One of those buckets included a nasty dunk. Livingston struggled the whole series, but this time, he did not settle for a jumper.

Livingston sent the fans screaming as he finished a one-handed dunk. It symbolized the Warriors battle through adversity as they came back in a series that they trailed 3-1 to the Thunder.

More importantly, it illustrated his relentless attitude which helped Livingston battle from an almost tragic injury.

The playoff success is not surprising to his MVP teammate.

“Sometimes there’s really nothing you can do about it. You try to just contest his shot, but sometimes he won’t even see you,” Curry said via Yahoo Sports. “I’ll play the best defense of my life and he’ll knock down a shot.”

Livingston also filled in for an injured Curry early in the playoffs. He averaged 16 points and four assists in his three starting appearances against the Rockets.

Then Livingston averaged 8.8 points and 5.3 assists in four starts against the Blazers— a series that included his out-of-character ejection in Game 4.  He scored 10 points off the bench in the clinching Game 5 win.

Along the way, Livingston became an inspiration for many people dealing with serious leg injuries. Fans often shout him out on social media, according to He wants to continue his inspirational story with a book on his life.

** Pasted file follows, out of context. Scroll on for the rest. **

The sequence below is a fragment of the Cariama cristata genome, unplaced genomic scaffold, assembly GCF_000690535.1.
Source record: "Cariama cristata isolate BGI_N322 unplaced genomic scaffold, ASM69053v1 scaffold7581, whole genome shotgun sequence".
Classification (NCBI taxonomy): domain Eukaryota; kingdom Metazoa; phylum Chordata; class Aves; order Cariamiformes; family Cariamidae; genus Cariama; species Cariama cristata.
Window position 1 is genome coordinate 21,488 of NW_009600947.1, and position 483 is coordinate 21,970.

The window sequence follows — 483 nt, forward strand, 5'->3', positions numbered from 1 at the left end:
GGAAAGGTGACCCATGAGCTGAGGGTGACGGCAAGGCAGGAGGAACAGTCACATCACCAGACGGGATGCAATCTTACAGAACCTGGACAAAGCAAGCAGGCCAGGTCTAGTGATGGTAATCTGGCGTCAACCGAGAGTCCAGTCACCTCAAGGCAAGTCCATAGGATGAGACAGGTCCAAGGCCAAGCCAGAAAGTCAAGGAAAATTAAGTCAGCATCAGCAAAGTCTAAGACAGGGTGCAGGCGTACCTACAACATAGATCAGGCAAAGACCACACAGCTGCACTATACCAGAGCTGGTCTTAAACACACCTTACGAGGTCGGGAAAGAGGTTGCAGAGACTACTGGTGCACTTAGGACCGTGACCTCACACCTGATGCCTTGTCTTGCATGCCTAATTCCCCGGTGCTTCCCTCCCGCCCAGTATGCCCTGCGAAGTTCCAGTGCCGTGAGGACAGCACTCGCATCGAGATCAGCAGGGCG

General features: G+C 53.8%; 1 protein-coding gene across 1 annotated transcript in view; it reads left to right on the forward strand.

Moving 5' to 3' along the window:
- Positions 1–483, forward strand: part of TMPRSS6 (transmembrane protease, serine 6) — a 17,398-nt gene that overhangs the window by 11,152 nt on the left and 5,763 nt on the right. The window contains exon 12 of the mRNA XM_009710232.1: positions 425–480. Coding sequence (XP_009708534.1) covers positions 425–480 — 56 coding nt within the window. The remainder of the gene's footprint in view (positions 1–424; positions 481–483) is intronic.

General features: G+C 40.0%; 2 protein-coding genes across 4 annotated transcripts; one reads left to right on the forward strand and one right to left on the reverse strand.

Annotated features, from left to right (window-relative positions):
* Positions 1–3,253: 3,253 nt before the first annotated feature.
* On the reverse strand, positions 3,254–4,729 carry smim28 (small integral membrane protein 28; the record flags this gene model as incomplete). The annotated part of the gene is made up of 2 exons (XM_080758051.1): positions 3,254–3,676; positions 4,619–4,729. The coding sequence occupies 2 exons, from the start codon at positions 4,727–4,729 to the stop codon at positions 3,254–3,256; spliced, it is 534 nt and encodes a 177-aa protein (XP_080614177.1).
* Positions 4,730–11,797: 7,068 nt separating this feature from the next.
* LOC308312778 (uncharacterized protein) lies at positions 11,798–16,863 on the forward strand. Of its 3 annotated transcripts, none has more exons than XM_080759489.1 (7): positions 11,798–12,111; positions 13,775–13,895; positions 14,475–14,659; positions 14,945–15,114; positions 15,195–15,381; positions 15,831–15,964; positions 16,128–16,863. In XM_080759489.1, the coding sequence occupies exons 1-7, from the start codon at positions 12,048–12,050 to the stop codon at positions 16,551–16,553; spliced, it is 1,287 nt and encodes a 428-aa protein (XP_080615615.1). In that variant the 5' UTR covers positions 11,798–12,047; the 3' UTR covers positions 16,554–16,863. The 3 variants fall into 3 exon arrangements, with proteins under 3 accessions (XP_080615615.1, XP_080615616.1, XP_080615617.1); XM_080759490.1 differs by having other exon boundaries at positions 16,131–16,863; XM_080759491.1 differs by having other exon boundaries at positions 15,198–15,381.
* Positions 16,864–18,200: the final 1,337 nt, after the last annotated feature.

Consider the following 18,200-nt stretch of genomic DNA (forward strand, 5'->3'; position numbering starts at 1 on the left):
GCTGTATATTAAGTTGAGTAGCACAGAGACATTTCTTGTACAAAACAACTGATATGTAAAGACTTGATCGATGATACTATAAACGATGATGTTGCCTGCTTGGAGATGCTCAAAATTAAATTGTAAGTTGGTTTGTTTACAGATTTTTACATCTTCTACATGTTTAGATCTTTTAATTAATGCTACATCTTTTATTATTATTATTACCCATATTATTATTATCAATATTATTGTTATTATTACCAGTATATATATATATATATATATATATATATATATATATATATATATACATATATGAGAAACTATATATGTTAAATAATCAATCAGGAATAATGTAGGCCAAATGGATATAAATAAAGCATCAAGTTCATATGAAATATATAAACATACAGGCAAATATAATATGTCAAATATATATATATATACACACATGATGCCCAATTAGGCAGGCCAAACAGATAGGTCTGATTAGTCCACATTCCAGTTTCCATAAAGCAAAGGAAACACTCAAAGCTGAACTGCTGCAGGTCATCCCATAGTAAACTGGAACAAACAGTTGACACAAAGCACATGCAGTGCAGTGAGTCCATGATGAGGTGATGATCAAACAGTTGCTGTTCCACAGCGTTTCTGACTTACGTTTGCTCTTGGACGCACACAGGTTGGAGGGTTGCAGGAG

Clippers fans will always recall that Livingston was a part of the 2005-06 postseason run with Los Angeles.

Many Clippers fans may wonder what Livingston could have meant to the franchise without the horrific injury.

Livingston represented hope for the Clippers. He and forward Elton Brand were supposed to become a dynamic duo alongside solid players like Corey Maggette.

However, the injury made Livingston into the successful player he is today.

Moreover, Livingston represents hope for any basketball player recovering from injury.

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It may be difficult to root for the rival Warriors in the NBA Finals as they try to beat the Cavaliers in a seven-game series. However, Livingston’s inspirational return to glory means Clippers fans can’t help rooting for him.